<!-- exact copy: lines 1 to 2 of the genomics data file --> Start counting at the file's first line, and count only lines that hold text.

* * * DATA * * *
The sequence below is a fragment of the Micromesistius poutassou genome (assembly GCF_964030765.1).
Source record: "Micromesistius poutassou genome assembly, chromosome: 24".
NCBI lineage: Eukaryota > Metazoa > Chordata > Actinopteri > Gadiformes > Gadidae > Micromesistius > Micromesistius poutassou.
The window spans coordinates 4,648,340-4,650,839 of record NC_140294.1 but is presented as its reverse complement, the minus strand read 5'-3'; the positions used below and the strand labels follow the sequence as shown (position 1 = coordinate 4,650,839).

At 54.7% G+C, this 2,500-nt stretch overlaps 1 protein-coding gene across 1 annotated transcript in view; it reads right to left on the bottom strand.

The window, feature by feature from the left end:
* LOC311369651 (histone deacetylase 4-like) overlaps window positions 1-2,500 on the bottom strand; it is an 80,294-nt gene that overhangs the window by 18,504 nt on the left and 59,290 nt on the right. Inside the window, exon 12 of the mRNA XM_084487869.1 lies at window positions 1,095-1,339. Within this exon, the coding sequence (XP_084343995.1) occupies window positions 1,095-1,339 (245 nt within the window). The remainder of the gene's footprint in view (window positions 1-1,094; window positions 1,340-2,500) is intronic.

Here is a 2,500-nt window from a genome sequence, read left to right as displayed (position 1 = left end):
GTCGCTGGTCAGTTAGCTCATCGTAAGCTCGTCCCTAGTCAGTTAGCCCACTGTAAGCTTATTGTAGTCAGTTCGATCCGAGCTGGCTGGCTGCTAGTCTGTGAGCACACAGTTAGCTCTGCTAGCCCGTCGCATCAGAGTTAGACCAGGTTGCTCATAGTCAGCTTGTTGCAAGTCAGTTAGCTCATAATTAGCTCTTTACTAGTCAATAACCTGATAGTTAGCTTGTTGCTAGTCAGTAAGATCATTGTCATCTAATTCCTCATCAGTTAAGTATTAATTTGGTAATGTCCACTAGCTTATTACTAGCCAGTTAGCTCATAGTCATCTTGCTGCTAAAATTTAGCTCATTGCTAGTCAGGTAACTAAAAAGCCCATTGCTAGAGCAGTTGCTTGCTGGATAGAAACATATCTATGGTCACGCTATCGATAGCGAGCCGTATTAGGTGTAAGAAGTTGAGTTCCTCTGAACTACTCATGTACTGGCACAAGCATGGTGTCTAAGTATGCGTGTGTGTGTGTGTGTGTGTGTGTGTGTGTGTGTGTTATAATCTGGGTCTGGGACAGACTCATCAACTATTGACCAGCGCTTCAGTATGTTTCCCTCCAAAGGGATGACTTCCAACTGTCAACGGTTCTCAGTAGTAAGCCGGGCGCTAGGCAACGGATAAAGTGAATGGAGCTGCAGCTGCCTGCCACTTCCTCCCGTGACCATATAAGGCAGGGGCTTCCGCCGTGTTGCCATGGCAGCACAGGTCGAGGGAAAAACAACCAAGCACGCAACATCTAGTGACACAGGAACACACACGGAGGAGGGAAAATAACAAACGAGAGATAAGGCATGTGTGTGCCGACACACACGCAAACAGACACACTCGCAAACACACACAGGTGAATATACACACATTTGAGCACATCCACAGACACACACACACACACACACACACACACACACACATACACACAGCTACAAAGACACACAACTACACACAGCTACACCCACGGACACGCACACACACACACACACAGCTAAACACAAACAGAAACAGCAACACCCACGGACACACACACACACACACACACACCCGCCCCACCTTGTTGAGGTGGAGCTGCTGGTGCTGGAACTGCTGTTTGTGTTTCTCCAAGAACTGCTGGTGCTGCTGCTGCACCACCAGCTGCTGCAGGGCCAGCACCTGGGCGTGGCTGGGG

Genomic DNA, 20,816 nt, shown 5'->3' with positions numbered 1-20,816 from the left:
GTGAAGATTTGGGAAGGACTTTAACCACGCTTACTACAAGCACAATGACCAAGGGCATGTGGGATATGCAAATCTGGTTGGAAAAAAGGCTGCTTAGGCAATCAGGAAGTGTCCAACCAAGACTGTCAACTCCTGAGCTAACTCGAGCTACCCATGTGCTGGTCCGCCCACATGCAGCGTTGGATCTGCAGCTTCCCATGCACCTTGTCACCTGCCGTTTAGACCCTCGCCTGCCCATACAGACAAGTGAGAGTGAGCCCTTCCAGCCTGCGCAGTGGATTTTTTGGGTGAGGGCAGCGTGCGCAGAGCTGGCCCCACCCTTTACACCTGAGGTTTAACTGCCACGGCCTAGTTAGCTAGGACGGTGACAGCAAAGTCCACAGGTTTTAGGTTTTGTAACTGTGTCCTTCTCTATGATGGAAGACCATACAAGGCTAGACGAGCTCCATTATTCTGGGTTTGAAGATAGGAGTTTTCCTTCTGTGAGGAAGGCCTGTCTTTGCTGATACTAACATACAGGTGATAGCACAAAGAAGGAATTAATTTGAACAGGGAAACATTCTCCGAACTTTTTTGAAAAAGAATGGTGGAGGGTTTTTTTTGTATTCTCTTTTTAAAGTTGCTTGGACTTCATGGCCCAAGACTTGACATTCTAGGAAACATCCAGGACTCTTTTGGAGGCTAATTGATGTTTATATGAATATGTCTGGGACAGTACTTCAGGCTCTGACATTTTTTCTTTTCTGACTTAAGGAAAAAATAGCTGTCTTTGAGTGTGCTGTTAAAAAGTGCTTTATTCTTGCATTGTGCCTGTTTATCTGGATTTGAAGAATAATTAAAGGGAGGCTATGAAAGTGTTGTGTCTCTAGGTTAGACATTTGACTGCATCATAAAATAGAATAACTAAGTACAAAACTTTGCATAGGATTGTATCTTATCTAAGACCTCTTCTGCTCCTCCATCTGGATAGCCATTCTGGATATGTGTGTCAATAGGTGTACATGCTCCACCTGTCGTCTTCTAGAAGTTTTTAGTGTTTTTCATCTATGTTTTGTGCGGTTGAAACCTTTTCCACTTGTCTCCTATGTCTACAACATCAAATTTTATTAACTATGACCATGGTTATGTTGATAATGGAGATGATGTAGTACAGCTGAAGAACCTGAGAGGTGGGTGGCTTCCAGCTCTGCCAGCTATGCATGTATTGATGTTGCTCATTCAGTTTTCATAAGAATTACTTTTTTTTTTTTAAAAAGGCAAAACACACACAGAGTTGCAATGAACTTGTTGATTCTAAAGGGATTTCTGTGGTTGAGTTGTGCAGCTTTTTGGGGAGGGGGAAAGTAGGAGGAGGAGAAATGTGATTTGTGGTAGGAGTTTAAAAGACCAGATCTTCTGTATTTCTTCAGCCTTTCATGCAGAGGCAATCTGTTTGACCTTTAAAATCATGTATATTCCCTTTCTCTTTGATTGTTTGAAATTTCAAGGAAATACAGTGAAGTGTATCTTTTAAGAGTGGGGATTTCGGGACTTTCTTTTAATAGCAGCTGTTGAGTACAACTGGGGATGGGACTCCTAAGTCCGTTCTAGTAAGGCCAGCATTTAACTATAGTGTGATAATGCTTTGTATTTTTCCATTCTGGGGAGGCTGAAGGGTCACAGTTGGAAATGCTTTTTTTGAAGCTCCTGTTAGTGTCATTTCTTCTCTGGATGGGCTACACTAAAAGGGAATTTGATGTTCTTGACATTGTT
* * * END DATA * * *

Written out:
The sequence below is a fragment of the Micromesistius poutassou genome (assembly GCF_964030765.1).
Source record: "Micromesistius poutassou genome assembly, chromosome: 24".